Improving space, efficiency and productivity in your storage space is rarely an easy task. Balancing space consumption, pick selectivity and storage density is a challenge no matter your application.
We’ll tackle all these challenges and more! Our complete guide will take you through the many steps to optimize your warehouse racking.
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Regular/Wide Aisle - 10.5 Feet or More
Your average sit-down forklift will utilize wide aisles. Which means you won’t need to invest in specialty equipment. Much of the available storage space is devoted to the aisles rather than the racking.
Narrow Aisle (NA) - 8.5 to 10.5
Narrow aisles allow you to pack more product into your facility. But it’ll require equipment with a tight turn radius to avoid hitting the racking. 3-Wheel forklifts have a tighter turning radius and would be able to work in narrow aisles. Order pickers and reach trucks are other options for narrow aisle operation.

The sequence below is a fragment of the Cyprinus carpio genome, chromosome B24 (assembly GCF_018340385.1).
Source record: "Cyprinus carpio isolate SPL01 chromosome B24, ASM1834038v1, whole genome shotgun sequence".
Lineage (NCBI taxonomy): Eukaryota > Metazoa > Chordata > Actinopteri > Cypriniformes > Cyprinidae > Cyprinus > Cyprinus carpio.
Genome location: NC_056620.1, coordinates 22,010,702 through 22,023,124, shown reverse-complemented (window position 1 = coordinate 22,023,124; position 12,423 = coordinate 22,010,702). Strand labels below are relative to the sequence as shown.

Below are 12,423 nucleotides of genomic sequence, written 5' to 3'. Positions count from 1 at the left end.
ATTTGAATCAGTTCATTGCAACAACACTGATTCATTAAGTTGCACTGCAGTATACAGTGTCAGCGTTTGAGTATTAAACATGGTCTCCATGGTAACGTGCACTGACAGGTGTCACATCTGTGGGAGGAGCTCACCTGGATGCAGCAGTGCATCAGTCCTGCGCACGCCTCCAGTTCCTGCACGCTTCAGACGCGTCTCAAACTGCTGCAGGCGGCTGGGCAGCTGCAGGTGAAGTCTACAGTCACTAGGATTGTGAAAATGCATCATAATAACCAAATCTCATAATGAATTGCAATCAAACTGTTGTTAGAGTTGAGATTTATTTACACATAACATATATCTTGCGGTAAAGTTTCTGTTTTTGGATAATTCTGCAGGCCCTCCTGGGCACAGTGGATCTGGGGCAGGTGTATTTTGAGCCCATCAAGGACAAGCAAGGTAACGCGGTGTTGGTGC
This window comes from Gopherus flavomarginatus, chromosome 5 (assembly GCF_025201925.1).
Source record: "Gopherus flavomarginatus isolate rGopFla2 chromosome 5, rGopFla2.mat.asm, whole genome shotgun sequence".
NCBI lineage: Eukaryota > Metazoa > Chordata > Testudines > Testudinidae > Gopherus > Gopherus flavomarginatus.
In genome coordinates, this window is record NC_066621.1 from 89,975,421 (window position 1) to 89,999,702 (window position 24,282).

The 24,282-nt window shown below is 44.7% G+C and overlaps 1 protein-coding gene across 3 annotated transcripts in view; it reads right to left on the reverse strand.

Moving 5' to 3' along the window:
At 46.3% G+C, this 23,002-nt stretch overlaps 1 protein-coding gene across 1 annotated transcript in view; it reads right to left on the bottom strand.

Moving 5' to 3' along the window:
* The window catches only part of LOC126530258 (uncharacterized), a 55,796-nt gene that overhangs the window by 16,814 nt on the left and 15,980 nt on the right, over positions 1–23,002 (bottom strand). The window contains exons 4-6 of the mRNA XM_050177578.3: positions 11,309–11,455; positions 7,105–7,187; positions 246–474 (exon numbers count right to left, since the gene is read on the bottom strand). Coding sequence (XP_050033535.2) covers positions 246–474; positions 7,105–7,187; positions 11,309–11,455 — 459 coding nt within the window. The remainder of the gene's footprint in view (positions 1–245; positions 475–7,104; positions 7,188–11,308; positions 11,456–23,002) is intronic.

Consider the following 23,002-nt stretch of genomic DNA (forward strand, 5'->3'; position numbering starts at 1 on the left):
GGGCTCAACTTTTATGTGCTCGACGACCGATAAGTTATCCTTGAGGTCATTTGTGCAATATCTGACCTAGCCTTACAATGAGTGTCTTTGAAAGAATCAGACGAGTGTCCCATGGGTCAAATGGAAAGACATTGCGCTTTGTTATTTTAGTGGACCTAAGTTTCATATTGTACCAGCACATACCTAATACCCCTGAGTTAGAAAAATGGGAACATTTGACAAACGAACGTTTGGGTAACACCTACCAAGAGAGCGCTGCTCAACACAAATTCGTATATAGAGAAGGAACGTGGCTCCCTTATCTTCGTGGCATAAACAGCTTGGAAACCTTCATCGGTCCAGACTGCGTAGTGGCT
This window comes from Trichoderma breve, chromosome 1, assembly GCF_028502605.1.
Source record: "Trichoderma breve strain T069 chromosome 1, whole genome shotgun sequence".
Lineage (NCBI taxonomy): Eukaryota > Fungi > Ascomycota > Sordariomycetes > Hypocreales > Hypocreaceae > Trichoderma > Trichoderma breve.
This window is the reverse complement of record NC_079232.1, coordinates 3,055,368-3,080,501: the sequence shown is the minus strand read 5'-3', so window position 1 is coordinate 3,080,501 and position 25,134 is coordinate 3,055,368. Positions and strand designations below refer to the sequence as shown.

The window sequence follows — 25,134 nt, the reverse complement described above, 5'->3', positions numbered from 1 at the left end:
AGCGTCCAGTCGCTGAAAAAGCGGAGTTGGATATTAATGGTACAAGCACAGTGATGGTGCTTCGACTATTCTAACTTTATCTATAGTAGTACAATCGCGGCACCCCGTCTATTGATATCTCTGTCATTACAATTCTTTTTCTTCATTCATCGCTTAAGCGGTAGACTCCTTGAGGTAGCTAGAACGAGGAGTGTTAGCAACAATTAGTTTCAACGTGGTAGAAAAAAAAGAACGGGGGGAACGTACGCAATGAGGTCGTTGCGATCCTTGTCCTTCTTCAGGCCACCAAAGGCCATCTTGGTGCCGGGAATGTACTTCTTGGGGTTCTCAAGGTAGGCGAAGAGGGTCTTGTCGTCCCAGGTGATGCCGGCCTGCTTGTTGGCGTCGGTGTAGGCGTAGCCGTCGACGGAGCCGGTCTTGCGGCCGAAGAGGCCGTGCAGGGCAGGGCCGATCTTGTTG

Very Narrow Aisle (VNA) - 5 to 7 Feet
Very narrow aisles give you the ability to greatly increase capacity without expanding the footprint of your facility. You should take into account the added costs of very narrow aisle forklifts, if you don’t have any in your fleet. Training your employees on the new equipment will incur additional costs as well.
If you aren’t interested in purchasing new equipment to suit your aisles, you can easily calculate the minimum aisle width you’ll need based on your current fleet.
Calculating Forklift Aisle Widths
Use this simple equation to determine the minimum aisle width you’ll need to accommodate your forklifts. Just add the basic right angle stack of the forklift, plus 12 inches of clearance, plus the maximum load length. See below:
Basic Right Angle Stack: minimum amount of space a forklift needs to turn and enter pallet. Found in specification manuals. (Doesn’t include length of load)
Clearance: 12 inches of clearance gives enough space to turn forklift in aisle and gives a margin of error for operators without damage to the racking.